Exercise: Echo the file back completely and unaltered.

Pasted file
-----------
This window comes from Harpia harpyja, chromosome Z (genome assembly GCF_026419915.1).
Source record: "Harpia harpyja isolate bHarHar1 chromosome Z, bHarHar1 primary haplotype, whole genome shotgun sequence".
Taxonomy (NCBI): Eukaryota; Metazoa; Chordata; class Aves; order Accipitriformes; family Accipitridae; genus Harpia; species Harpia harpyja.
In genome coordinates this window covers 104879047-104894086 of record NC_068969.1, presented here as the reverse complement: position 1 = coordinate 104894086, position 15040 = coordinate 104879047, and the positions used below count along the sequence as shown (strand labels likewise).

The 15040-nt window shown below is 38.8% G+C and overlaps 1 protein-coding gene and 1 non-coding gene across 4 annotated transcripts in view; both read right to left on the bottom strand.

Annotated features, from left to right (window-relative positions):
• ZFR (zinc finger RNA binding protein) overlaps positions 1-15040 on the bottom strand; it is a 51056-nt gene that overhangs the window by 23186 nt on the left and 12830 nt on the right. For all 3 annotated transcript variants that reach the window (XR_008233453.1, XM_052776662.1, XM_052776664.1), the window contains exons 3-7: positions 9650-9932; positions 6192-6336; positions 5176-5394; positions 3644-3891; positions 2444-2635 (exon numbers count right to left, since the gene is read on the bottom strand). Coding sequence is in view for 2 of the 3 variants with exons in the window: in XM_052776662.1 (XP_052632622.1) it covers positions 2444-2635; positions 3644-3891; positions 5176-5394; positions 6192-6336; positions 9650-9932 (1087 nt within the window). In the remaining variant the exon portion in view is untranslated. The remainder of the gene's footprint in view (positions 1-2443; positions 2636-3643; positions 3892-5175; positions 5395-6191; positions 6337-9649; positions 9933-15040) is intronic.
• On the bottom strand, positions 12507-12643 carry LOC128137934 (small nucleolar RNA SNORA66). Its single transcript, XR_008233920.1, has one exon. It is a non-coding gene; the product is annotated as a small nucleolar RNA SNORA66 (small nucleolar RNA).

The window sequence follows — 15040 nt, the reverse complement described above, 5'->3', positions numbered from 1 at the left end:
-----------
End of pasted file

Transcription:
This window comes from Harpia harpyja, chromosome Z (genome assembly GCF_026419915.1).
Source record: "Harpia harpyja isolate bHarHar1 chromosome Z, bHarHar1 primary haplotype, whole genome shotgun sequence".
Taxonomy (NCBI): Eukaryota; Metazoa; Chordata; class Aves; order Accipitriformes; family Accipitridae; genus Harpia; species Harpia harpyja.
In genome coordinates this window covers 104879047-104894086 of record NC_068969.1, presented here as the reverse complement: position 1 = coordinate 104894086, position 15040 = coordinate 104879047, and the positions used below count along the sequence as shown (strand labels likewise).

The 15040-nt window shown below is 38.8% G+C and overlaps 1 protein-coding gene and 1 non-coding gene across 4 annotated transcripts in view; both read right to left on the bottom strand.

Annotated features, from left to right (window-relative positions):
• ZFR (zinc finger RNA binding protein) overlaps positions 1-15040 on the bottom strand; it is a 51056-nt gene that overhangs the window by 23186 nt on the left and 12830 nt on the right. For all 3 annotated transcript variants that reach the window (XR_008233453.1, XM_052776662.1, XM_052776664.1), the window contains exons 3-7: positions 9650-9932; positions 6192-6336; positions 5176-5394; positions 3644-3891; positions 2444-2635 (exon numbers count right to left, since the gene is read on the bottom strand). Coding sequence is in view for 2 of the 3 variants with exons in the window: in XM_052776662.1 (XP_052632622.1) it covers positions 2444-2635; positions 3644-3891; positions 5176-5394; positions 6192-6336; positions 9650-9932 (1087 nt within the window). In the remaining variant the exon portion in view is untranslated. The remainder of the gene's footprint in view (positions 1-2443; positions 2636-3643; positions 3892-5175; positions 5395-6191; positions 6337-9649; positions 9933-15040) is intronic.
• On the bottom strand, positions 12507-12643 carry LOC128137934 (small nucleolar RNA SNORA66). Its single transcript, XR_008233920.1, has one exon. It is a non-coding gene; the product is annotated as a small nucleolar RNA SNORA66 (small nucleolar RNA).

The window sequence follows — 15040 nt, the reverse complement described above, 5'->3', positions numbered from 1 at the left end: